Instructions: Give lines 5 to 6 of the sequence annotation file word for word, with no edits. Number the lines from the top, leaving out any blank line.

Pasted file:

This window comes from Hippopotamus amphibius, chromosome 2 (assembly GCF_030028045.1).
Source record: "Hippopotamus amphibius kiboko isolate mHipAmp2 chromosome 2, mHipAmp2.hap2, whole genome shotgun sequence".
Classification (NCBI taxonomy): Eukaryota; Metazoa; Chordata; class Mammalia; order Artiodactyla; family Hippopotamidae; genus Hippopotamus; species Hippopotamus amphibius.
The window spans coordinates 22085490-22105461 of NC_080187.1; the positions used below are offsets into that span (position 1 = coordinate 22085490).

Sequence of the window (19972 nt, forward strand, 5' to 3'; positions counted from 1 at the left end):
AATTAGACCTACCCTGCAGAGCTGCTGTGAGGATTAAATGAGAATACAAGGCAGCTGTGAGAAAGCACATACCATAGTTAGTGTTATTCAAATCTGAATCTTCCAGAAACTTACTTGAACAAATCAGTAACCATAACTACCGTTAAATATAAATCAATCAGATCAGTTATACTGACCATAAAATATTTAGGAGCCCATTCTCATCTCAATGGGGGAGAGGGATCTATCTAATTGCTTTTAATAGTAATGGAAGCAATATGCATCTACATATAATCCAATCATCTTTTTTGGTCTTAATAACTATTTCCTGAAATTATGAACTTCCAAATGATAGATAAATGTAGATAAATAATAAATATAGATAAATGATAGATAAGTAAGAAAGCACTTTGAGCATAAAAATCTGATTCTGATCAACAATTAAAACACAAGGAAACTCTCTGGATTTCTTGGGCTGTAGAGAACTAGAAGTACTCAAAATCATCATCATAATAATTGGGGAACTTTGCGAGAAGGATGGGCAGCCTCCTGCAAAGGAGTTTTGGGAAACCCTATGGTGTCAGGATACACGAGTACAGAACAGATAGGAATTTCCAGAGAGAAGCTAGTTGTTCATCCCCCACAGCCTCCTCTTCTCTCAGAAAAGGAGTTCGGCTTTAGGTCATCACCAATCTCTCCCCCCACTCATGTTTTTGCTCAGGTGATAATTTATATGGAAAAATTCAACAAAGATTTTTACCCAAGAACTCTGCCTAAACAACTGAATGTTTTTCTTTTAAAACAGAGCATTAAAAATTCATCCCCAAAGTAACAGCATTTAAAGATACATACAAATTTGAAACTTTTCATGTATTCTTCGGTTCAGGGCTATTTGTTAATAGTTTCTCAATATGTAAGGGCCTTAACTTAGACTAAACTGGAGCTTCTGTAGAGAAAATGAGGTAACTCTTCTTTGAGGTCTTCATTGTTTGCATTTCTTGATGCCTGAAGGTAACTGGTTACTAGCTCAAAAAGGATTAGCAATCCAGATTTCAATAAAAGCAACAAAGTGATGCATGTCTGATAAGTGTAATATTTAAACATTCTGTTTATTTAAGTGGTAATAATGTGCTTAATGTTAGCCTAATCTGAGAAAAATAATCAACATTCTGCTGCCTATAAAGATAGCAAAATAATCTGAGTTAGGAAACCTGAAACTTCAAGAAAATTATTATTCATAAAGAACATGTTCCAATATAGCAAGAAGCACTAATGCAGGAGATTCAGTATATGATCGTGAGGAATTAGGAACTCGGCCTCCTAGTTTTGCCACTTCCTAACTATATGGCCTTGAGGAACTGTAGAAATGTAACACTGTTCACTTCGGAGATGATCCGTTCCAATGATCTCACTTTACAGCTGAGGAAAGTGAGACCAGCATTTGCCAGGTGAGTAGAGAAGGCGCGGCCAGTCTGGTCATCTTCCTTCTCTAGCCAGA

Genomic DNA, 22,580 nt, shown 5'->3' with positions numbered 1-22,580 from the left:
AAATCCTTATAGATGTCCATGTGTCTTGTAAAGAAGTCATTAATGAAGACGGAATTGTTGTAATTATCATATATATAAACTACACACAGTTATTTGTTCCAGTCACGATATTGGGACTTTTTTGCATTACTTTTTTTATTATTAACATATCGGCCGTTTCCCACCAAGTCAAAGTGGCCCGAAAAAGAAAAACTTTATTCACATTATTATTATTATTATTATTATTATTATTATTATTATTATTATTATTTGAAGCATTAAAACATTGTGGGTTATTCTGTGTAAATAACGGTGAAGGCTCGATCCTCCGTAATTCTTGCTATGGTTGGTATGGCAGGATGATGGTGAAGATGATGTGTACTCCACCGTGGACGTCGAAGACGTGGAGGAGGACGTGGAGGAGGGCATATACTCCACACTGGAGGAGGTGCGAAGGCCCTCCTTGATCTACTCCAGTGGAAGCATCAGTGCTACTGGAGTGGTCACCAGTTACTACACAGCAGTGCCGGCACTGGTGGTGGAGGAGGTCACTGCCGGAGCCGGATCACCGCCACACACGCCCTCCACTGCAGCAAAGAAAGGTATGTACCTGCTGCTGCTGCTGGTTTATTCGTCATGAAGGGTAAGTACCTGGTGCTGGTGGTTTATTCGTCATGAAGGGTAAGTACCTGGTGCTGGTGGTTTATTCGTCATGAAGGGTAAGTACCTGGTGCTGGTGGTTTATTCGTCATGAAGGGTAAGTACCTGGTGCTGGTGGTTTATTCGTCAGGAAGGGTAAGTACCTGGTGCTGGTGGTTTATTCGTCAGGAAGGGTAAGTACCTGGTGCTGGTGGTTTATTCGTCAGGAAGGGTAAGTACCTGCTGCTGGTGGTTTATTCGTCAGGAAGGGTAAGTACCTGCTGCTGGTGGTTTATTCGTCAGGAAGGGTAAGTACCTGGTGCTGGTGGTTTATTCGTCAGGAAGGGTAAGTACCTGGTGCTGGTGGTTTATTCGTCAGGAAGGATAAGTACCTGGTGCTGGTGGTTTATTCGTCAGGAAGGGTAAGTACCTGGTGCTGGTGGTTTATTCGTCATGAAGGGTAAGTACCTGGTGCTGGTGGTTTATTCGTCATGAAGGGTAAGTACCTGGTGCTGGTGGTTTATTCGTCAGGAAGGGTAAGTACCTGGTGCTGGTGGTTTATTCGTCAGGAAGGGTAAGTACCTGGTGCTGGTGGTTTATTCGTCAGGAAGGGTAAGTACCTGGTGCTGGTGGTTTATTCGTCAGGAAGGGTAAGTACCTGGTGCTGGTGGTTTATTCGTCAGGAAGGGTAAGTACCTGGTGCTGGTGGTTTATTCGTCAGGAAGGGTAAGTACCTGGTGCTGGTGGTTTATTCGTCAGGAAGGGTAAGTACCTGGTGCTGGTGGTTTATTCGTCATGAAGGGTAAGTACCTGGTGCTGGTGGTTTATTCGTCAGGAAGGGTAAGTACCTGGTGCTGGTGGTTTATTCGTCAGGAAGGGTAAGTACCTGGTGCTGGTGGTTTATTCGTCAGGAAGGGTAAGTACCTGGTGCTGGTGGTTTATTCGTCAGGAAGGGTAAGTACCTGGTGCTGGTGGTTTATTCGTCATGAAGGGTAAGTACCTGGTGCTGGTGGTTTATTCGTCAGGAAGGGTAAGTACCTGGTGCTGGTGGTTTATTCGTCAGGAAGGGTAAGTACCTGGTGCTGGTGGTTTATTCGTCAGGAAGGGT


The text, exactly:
Sequence of the window (19972 nt, forward strand, 5' to 3'; positions counted from 1 at the left end):
AATTAGACCTACCCTGCAGAGCTGCTGTGAGGATTAAATGAGAATACAAGGCAGCTGTGAGAAAGCACATACCATAGTTAGTGTTATTCAAATCTGAATCTTCCAGAAACTTACTTGAACAAATCAGTAACCATAACTACCGTTAAATATAAATCAATCAGATCAGTTATACTGACCATAAAATATTTAGGAGCCCATTCTCATCTCAATGGGGGAGAGGGATCTATCTAATTGCTTTTAATAGTAATGGAAGCAATATGCATCTACATATAATCCAATCATCTTTTTTGGTCTTAATAACTATTTCCTGAAATTATGAACTTCCAAATGATAGATAAATGTAGATAAATAATAAATATAGATAAATGATAGATAAGTAAGAAAGCACTTTGAGCATAAAAATCTGATTCTGATCAACAATTAAAACACAAGGAAACTCTCTGGATTTCTTGGGCTGTAGAGAACTAGAAGTACTCAAAATCATCATCATAATAATTGGGGAACTTTGCGAGAAGGATGGGCAGCCTCCTGCAAAGGAGTTTTGGGAAACCCTATGGTGTCAGGATACACGAGTACAGAACAGATAGGAATTTCCAGAGAGAAGCTAGTTGTTCATCCCCCACAGCCTCCTCTTCTCTCAGAAAAGGAGTTCGGCTTTAGGTCATCACCAATCTCTCCCCCCACTCATGTTTTTGCTCAGGTGATAATTTATATGGAAAAATTCAACAAAGATTTTTACCCAAGAACTCTGCCTAAACAACTGAATGTTTTTCTTTTAAAACAGAGCATTAAAAATTCATCCCCAAAGTAACAGCATTTAAAGATACATACAAATTTGAAACTTTTCATGTATTCTTCGGTTCAGGGCTATTTGTTAATAGTTTCTCAATATGTAAGGGCCTTAACTTAGACTAAACTGGAGCTTCTGTAGAGAAAATGAGGTAACTCTTCTTTGAGGTCTTCATTGTTTGCATTTCTTGATGCCTGAAGGTAACTGGTTACTAGCTCAAAAAGGATTAGCAATCCAGATTTCAATAAAAGCAACAAAGTGATGCATGTCTGATAAGTGTAATATTTAAACATTCTGTTTATTTAAGTGGTAATAATGTGCTTAATGTTAGCCTAATCTGAGAAAAATAATCAACATTCTGCTGCCTATAAAGATAGCAAAATAATCTGAGTTAGGAAACCTGAAACTTCAAGAAAATTATTATTCATAAAGAACATGTTCCAATATAGCAAGAAGCACTAATGCAGGAGATTCAGTATATGATCGTGAGGAATTAGGAACTCGGCCTCCTAGTTTTGCCACTTCCTAACTATATGGCCTTGAGGAACTGTAGAAATGTAACACTGTTCACTTCGGAGATGATCCGTTCCAATGATCTCACTTTACAGCTGAGGAAAGTGAGACCAGCATTTGCCAGGTGAGTAGAGAAGGCGCGGCCAGTCTGGTCATCTTCCTTCTCTAGCCAGA